With short, shuffling steps and a rocking gait, he made his way from the end of Main Street through the parking lot of Walker’s Drive-In, carefully placing his cane, navigating the roots of the giant oak that had erupted through the crumbling asphalt. His Sunday best sagging over his bent frame and a gray fedora on his head
The 1,500 miles between my dorm room in Rhode Island and my parents’ house in Mississippi made visits difficult. Though I flew home for Thanksgiving my freshman year, I gently explained to my mom that the appalling price of the ticket seemed a bit excessive to attempt four years in a row. And so the following Thanksgiving,
It can be easy to think these days that everything has already been discovered, and not only that, digitized too — that all the books have been scanned and the rivers charted, leaving not a square inch of Terra Incognita on Google Earth. But anyone who has done any kind of archival research knows otherwise
by Kayla Smith
Sometimes when I hear people with southern accents, I almost wish my own were stronger. It’s not because of a desire to sound southern so much as because I don’t want people to think I’m intentionally trying not to.
by Rebecca Brady
Tears trickled from my half-shut eyes, not quite surrendered to the dawn that pried and pleaded with them to open. I could hear the birds chirping outside, bidding each other good morning, and for a moment I forgot whose pillow had been cradling my head.
by Heather Philpot
Even though I was a weird little kid back in the ‘80’s, one with a hideous home perm, a mouthful of braces, and a compulsion to fidget - EVEN with all of that - I considered myself blessed. Blessed, because I had a saint. My saint was
by Kara Martinez Bachman
I used to think only rich people lived in Mississippi. I got that crazy idea from my fourth grade friend, Tiffany. She was always primly dressed, her cotton gingham clothing covered in all manner of lovingly hand-shaped bows.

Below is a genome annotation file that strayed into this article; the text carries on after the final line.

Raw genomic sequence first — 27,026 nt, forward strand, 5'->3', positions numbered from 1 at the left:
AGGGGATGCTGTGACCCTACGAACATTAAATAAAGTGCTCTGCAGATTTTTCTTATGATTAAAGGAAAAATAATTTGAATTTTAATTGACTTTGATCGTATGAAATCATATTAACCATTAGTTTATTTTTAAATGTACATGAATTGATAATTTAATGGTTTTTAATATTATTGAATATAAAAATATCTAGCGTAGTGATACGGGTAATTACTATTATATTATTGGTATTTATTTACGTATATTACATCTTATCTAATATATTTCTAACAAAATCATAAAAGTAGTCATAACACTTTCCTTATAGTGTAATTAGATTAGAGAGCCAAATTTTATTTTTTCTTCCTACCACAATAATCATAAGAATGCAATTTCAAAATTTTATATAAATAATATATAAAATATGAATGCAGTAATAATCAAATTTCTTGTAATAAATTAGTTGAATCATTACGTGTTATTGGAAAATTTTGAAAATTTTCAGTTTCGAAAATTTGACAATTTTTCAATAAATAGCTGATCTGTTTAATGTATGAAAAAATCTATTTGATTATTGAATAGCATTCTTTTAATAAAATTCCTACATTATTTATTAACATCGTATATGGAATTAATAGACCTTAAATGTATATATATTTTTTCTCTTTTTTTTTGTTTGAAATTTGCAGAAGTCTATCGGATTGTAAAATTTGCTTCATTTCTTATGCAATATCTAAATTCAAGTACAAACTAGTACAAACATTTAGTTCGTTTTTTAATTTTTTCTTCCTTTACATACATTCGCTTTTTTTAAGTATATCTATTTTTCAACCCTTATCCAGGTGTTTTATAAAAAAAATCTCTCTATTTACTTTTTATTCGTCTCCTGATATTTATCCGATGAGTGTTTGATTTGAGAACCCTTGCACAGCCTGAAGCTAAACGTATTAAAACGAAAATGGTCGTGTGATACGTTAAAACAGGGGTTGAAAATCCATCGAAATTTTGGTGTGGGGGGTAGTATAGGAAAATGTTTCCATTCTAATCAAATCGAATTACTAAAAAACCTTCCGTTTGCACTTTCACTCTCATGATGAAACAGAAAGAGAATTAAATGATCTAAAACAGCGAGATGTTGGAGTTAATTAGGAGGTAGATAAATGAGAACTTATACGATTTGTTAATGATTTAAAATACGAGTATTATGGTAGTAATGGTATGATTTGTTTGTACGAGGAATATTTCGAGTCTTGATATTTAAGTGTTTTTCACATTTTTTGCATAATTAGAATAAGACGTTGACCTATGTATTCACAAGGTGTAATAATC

by Krista Creel
Riding in my Sunday dress in the passenger side of a well-equipped Cadillac DeVille down an old gravel road, I was feeling the kind of sublimity that not even my small town, southern preacher could’ve gleaned
by Jamie Berube
Last Sunday night I talked to my best friend on the phone for four hours.
Our conversation was full of nonsense and thoughtfulness and sprinkled with plenty of bad jokes followed by fits of laughing; it was a good talk that we both needed. It's hard being far away from your best friend. She lives in Florida, 2,500 miles away from my West coast home.
It would take more than a long telephone conversation to compensate for the year that's gone by since we've spoken face to face, but it lessens the sting of long distance to just hear her voice. And it makes me feel like I'm back in Florida, sitting with her and a glass of Merlot on my mom's front porch late on a summer night.
Sometimes I'm jealous that she still lives in the town where we grew up - the place where I wept through adolescence, had my first kiss, and learned how to drive through tropical storms and hurricanes; hearing her voice makes me miss my Southern roots.
But like any twenty something aspiring writer with a slightly wounded past, I have a confusing and conflicted relationship with the place where I grew up.
If you've read writers like Dave Eggers
by Billy P. Hall
In 1948, most poor folks (and most people fit that description) raised chickens and hogs for food. In a mostly agrarian society, most folks around Winnsboro still clung to the lifestyle they grew up with. Many could recount the hungry times during the Great Depression and it was a life-changing event for many of them. Genesis 12:10 says "